The history of the Aspen Historical Society | AspenTimes.com

The history of the Aspen Historical Society

Mary Eshbaugh Hayes
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The future of the Aspen Historical Society is secure and bright, thanks to the creation of a Historical Park and Recreation District, enthusiastically approved by Aspen voters in November 2005. You are invited to celebrate at a community picnic on the Wheeler/Stallard Museum grounds Sunday, July 1, from 1 to 4 p.m. With a theme to “Archive the Good Old Days, a nostalgic journey into the ’50s,” the gathering is also a “fun-raiser” for the renovation of the Historical Society’s archives facilities.The following article, written by Mary Eshbaugh Hayes, was published in The Aspen Times on June 23, 1983.The history of Aspen is fascinating and much of it is documented in archives and in displays at the Wheeler/Stallard House, the Victorian mansion built by Jerome B. Wheeler that is the museum for the Aspen Historical Society.Joan Lane, one of the founders of the Aspen Historical Society, explained how the society was first begun.”Artist/designer Herbert Bayer wrote a letter to the editor of The Aspen Times, saying that someone should start a local historical society,” she remembered.”Herbert said he was concerned that many of the old historic buildings were being torn down and lost.”Julie James read the letter and decided to do it, and dragged me into it because she knew I liked old photographs.”

Lane said that at that time, 1963, none of the locals seemed very interested in their own history.”I think the national media had something to do with that,” she said. “The stories about Aspen always depicted it as a ghost town. I think that was a put-down for the some 1, 000 people who lived here.”An exception was Dorothy Shaw, who saved everything she could get her hands on.She had barns and sheds full of treasures and old photographs – even old cars.For a short time, she even opened a small private museum in the building where the Mother Lode restaurant is now located.James and Lane were able to get copies of many of the old photos from Shaw. They held their first old photo exhibit around the summer of 1963 in the Armory, which is now City Hall.James and Lane had their first office for the Historical Society in the Elks Building, then one in the Wheeler Opera House.

“Julie was immersed in trying to save the old buildings,” reported Lane.”She certified several important buildings and put plaques on them. Buildings like the courthouse, Francis Herron’s house, the Catholic Church and the Community Church.”The society is still doing this.”James also made the Society into an organization with a board of trustees, a building committee, a research committee and a museum committee.James was the first president, Lane the secretary.

They collected other things besides photographs. Things like miners’ lamps and tools.”It got to be that people with old things knew where to give them,” laughed Lane.”We assessed them, tried to figure out what the things were.”James and Lane also talked to old-timers and recorded their stories.”County Treasurer Phil Crosby told us about his walk to Leadville in the winter, fixing telephone wire.”Lane pointed out that later members of the Historical Society continued gathering the stories of the old-timers.”George Madsen did many tapes with Louise Berg and with Bede Harris and Auzel Gerbaz.”As some of the old-timers died, their belonging ended up with the Historical Society.Miss Rothchild’s organ is there and some pieces of her furniture and her old books.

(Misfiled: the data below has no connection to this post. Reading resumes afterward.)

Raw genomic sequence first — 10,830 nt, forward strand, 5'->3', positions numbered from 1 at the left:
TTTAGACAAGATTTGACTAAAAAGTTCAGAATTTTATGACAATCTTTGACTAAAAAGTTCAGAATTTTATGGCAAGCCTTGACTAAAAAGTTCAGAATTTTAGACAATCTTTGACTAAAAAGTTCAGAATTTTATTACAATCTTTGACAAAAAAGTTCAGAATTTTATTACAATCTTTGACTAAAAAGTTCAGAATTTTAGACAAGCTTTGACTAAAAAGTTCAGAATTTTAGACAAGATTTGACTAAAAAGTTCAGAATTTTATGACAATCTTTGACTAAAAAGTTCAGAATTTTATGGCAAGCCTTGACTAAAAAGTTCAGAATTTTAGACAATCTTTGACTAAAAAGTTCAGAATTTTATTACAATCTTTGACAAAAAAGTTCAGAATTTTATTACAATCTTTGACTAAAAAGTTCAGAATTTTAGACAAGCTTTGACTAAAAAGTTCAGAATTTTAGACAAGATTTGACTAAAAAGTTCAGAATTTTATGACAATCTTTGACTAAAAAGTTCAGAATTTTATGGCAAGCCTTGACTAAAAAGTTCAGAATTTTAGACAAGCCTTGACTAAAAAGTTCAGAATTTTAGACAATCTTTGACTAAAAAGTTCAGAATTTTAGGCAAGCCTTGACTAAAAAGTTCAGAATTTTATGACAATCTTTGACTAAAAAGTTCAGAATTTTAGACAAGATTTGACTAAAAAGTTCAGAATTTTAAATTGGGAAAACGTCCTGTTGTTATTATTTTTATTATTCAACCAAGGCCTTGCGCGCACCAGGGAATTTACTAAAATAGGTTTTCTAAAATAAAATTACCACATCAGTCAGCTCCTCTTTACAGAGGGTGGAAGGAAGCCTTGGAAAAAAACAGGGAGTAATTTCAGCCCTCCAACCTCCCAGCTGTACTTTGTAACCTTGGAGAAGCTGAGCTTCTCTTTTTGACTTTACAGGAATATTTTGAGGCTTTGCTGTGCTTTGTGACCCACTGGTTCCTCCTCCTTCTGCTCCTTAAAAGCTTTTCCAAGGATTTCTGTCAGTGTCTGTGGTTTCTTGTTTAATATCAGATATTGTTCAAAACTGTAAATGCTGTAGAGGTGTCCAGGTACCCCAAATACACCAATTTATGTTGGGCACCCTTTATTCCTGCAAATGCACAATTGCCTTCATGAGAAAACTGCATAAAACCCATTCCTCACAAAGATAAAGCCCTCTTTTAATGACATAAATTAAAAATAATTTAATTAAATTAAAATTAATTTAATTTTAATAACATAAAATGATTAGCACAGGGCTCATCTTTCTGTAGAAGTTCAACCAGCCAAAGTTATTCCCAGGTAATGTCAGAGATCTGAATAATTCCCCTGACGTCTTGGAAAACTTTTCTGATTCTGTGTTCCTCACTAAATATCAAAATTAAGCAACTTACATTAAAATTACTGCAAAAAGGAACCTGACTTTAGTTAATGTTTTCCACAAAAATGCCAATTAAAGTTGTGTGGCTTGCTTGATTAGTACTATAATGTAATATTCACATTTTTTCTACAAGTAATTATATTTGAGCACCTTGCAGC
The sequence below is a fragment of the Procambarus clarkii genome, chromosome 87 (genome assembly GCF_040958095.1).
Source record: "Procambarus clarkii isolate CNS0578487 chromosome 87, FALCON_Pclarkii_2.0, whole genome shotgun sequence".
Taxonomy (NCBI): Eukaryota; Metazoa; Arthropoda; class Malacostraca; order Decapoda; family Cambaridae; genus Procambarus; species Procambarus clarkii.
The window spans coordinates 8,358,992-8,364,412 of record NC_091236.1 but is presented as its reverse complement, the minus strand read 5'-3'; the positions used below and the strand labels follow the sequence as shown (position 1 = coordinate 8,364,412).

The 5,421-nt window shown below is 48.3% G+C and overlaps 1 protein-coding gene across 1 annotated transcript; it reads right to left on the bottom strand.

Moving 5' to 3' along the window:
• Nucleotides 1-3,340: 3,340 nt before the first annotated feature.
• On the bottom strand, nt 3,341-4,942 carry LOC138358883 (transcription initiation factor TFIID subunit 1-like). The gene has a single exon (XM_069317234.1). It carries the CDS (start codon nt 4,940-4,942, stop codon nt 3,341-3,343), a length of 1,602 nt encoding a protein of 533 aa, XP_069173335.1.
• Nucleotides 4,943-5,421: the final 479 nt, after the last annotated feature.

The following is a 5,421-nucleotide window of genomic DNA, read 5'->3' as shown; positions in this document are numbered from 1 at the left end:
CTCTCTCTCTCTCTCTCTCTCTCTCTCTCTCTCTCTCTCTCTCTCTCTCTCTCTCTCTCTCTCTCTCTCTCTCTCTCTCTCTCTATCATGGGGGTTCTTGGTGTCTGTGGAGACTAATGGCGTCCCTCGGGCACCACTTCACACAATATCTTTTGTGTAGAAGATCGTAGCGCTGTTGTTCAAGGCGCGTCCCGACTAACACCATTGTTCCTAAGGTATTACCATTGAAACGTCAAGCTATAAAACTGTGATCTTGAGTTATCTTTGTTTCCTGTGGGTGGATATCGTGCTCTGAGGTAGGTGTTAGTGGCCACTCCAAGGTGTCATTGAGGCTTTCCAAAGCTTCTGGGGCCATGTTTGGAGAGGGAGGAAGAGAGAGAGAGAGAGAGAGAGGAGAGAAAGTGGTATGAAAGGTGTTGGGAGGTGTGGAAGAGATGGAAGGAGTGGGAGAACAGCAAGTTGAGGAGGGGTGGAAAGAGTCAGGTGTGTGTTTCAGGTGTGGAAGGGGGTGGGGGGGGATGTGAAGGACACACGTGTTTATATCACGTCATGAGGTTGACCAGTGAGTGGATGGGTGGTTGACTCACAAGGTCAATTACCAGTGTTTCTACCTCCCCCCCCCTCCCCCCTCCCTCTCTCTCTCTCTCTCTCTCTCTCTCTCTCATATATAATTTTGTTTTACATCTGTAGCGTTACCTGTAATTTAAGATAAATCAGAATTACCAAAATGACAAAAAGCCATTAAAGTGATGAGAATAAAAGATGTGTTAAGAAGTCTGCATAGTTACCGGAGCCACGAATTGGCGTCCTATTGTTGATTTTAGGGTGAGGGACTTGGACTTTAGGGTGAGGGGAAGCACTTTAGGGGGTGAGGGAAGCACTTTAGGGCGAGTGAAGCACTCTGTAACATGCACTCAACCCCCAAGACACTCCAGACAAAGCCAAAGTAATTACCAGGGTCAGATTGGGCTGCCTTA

Old photographs kept cropping up. Many were found when the Bowman Block was renovated. John Bowman had been a photographer and had his studio there, along with his father, Col. John Bowman, who had the Musee Saloon in the same building. Many of the photographs are of the colonel, who looked just like Buffalo Bill.Another early photographer was James Kelly, known as “Horsethief” Kelly. Glass negatives of his were found in the house on Aspen’s Main Street that belonged to him and later to his daughter, Bertha Kelly Masterson.

Lane reminded that copies of many of the old photographs can be purchased at the Wheeler/Stallard House.Then Lane became uninterested in the Historical Society as an organization – and interested in producing a book using Horsethief Kelly’s photographs.She and Janet Landry published the book entitled “Horsethief Kelly and His Camera” in 1972.What Lane likes most now about the Historical Society is that some of the “old Aspen names” from the old Aspen families are the ones that appear in stories about the Society.”I read that Cherie Gerbaz Oates has organized style shows, that Tim Willloughby gives talks about the mining history, that Kathy Snyder has served as the president.”It seems that locals are now interested in their own history.”This article is in a published collection, “The Story of Aspen,” by Mary Eshbaugh Hayes, with photographs by Chris Cassatt and others.


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